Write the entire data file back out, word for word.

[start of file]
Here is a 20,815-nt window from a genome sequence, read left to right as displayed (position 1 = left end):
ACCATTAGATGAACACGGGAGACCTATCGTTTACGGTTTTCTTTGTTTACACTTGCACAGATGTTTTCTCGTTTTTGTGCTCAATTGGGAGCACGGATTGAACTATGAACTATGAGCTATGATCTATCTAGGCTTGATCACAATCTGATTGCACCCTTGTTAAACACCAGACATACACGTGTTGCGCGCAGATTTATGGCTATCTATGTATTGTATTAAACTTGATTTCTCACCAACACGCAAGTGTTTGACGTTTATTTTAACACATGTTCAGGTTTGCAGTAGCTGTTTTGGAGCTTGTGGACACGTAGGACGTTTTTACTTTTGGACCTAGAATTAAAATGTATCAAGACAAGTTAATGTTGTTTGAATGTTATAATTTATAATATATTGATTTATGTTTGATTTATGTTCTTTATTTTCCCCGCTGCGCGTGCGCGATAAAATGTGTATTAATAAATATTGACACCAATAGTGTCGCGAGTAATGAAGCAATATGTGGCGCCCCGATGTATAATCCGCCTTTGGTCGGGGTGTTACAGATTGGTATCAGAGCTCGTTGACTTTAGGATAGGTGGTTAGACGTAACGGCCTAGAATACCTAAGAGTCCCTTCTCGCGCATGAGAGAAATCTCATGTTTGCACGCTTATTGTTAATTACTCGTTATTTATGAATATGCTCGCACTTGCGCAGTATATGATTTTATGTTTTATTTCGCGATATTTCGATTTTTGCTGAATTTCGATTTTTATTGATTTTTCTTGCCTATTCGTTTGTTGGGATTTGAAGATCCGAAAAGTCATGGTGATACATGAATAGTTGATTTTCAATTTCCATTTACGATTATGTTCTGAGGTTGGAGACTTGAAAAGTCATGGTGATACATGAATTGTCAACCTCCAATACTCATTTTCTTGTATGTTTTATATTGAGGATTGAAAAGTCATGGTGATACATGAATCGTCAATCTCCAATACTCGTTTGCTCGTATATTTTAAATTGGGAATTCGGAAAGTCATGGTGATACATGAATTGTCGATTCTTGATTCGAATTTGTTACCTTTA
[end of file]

Here is a 20,815-nt window from a genome sequence, read left to right as displayed (position 1 = left end):
ACCATTAGATGAACACGGGAGACCTATCGTTTACGGTTTTCTTTGTTTACACTTGCACAGATGTTTTCTCGTTTTTGTGCTCAATTGGGAGCACGGATTGAACTATGAACTATGAGCTATGATCTATCTAGGCTTGATCACAATCTGATTGCACCCTTGTTAAACACCAGACATACACGTGTTGCGCGCAGATTTATGGCTATCTATGTATTGTATTAAACTTGATTTCTCACCAACACGCAAGTGTTTGACGTTTATTTTAACACATGTTCAGGTTTGCAGTAGCTGTTTTGGAGCTTGTGGACACGTAGGACGTTTTTACTTTTGGACCTAGAATTAAAATGTATCAAGACAAGTTAATGTTGTTTGAATGTTATAATTTATAATATATTGATTTATGTTTGATTTATGTTCTTTATTTTCCCCGCTGCGCGTGCGCGATAAAATGTGTATTAATAAATATTGACACCAATAGTGTCGCGAGTAATGAAGCAATATGTGGCGCCCCGATGTATAATCCGCCTTTGGTCGGGGTGTTACAGATTGGTATCAGAGCTCGTTGACTTTAGGATAGGTGGTTAGACGTAACGGCCTAGAATACCTAAGAGTCCCTTCTCGCGCATGAGAGAAATCTCATGTTTGCACGCTTATTGTTAATTACTCGTTATTTATGAATATGCTCGCACTTGCGCAGTATATGATTTTATGTTTTATTTCGCGATATTTCGATTTTTGCTGAATTTCGATTTTTATTGATTTTTCTTGCCTATTCGTTTGTTGGGATTTGAAGATCCGAAAAGTCATGGTGATACATGAATAGTTGATTTTCAATTTCCATTTACGATTATGTTCTGAGGTTGGAGACTTGAAAAGTCATGGTGATACATGAATTGTCAACCTCCAATACTCATTTTCTTGTATGTTTTATATTGAGGATTGAAAAGTCATGGTGATACATGAATCGTCAATCTCCAATACTCGTTTGCTCGTATATTTTAAATTGGGAATTCGGAAAGTCATGGTGATACATGAATTGTCGATTCTTGATTCGAATTTGTTACCTTTA